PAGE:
"The game was full of untold ecstasies. Little Pete had a big smile- though never when he played. His expression belied the joy he derived from performing, pleasing, mesmerizing. He was energized by the awe of an audience, whether it be men watching him dribble blindfolded or the kids in the drugstore gaping as he spun the ball on his fingertips. But the effect was multiplied in front of a proper crowd. He first felt it as a seventh grader, already playing for the junior varsity at Daniel. There were fewer than ninety people in the stands, but has was wired to them, each fan nourishing a strange, adrenalized sensation at his core. “Out in front of a crowd for the first time,” he would recall,” I just wanted to do everything and be everything…I wanted to put on a show.”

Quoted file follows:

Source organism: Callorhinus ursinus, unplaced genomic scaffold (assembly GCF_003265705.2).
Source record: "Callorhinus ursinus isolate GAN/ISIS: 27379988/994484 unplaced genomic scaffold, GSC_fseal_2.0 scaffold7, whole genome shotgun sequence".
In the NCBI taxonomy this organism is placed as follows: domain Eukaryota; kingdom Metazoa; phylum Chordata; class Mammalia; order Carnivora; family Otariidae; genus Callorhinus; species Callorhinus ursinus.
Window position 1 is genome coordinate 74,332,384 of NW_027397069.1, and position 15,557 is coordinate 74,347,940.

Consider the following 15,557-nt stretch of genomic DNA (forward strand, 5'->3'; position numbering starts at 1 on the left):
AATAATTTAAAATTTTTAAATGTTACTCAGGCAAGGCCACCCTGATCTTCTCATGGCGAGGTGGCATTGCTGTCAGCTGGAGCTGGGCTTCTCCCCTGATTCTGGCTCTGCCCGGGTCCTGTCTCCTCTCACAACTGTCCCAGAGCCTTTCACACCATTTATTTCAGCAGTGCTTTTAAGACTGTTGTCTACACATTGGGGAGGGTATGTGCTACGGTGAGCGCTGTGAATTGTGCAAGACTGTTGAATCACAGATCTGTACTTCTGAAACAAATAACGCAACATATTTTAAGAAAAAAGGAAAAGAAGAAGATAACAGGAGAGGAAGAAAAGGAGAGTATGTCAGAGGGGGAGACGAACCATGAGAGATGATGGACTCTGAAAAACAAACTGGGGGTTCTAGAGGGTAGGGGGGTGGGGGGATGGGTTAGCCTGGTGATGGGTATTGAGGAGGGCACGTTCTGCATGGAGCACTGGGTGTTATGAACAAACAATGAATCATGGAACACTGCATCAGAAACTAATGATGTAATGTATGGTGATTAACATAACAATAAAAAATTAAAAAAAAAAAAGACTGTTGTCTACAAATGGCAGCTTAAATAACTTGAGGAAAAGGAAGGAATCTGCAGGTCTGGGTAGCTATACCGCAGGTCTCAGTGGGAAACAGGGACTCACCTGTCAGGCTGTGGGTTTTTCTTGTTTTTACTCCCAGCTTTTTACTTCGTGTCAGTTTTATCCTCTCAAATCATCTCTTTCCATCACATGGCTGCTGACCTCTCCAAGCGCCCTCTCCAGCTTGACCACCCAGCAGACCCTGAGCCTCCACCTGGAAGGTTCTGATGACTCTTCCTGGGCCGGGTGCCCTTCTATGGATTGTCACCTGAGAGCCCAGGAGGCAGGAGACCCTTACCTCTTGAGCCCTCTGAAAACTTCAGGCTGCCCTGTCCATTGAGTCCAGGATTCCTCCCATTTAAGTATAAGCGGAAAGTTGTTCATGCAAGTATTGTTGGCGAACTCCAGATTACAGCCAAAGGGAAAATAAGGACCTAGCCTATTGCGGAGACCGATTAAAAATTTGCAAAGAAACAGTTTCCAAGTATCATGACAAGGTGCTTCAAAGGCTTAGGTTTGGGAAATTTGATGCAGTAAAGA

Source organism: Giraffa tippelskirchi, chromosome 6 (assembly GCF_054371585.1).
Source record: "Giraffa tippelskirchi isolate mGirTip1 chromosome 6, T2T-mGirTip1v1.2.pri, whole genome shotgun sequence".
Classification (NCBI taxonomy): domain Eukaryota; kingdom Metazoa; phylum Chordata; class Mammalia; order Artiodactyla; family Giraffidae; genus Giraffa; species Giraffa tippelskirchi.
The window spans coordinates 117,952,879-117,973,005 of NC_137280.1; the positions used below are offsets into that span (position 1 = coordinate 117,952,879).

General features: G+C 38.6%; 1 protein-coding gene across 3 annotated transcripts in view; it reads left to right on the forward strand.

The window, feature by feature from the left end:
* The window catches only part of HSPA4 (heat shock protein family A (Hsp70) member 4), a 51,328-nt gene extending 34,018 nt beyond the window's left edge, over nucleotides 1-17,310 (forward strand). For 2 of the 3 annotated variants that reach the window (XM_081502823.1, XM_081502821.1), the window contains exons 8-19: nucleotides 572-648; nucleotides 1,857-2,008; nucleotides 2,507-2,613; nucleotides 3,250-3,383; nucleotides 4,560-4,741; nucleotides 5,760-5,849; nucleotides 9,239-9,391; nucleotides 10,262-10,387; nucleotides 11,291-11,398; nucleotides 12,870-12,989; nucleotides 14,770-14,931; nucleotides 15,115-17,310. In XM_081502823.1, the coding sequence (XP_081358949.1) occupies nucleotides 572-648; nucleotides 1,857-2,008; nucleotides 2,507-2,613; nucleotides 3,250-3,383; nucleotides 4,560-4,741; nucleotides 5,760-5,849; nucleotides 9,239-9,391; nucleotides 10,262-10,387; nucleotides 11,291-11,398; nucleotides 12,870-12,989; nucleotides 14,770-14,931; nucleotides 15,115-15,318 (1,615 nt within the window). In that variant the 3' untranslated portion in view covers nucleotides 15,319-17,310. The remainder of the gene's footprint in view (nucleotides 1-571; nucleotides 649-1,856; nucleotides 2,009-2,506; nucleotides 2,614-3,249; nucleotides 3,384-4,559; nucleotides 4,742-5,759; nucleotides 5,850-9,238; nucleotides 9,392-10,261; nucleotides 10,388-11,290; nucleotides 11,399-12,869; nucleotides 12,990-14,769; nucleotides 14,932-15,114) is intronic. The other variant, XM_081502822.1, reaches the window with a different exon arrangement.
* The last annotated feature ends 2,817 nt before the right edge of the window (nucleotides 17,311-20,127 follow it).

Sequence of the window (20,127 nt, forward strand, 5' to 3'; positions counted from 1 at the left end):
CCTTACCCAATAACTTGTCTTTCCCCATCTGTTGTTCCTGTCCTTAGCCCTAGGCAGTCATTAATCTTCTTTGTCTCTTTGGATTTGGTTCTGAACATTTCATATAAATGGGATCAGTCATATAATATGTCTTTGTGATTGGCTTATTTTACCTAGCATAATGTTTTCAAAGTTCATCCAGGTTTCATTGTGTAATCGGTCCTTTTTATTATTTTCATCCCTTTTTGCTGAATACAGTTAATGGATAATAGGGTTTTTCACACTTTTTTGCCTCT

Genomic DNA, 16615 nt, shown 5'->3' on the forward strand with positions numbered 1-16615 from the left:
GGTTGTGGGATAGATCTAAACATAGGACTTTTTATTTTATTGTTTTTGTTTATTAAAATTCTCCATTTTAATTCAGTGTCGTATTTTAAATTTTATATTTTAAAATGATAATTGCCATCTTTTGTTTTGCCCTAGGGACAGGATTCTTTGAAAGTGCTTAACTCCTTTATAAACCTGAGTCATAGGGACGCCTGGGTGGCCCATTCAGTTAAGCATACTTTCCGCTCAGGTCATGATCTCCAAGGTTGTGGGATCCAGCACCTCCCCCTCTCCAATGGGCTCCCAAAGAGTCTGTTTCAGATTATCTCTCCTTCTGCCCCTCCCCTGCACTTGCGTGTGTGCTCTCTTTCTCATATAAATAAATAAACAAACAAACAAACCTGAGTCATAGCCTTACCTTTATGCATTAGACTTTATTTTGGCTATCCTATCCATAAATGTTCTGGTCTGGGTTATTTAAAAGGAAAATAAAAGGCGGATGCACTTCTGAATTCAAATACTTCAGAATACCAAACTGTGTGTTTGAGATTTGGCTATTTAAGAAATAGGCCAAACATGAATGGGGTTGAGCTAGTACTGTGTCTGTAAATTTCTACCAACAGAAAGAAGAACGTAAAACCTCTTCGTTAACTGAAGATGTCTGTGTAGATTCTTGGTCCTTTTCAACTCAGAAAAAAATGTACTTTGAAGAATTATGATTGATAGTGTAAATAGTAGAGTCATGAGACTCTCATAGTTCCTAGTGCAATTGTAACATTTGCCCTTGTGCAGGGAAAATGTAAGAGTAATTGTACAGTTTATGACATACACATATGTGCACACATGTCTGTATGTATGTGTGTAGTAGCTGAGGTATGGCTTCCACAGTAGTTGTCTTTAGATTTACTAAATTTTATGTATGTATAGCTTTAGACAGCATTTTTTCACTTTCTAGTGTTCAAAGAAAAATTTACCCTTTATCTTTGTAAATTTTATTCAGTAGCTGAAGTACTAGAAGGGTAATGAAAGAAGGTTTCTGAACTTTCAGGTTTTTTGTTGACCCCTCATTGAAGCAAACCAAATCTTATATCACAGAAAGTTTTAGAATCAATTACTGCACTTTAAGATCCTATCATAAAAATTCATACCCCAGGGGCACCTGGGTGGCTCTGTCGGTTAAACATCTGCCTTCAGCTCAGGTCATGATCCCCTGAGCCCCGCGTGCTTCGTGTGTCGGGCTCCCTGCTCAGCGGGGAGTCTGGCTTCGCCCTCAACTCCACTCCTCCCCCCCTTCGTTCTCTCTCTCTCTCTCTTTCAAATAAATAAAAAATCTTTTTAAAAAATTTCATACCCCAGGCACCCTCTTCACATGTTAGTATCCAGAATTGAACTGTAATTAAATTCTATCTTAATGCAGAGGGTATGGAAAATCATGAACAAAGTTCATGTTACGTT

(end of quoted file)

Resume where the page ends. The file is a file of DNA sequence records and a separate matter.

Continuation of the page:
Prodigies are peculiar, not just for their gifts, but for the prodigiousness of their practice regimens. Frail as he looked, Pete didn’t acknowledge the usual boundaries of fatigue, age, or nerve. Nor did his routines distinguish between the athletic and the aesthetic, between the sport and the show. He had already begun challenging his father’s players to games of horse for money. He would have to hoist the ball two-handed, off his hip. “He was like half our size, literally,” remembers George Krajack. “But he took some of our guys’ money.”"
- Excerpt by Mark Kriegel in Pistol: The Life of Pete Maravich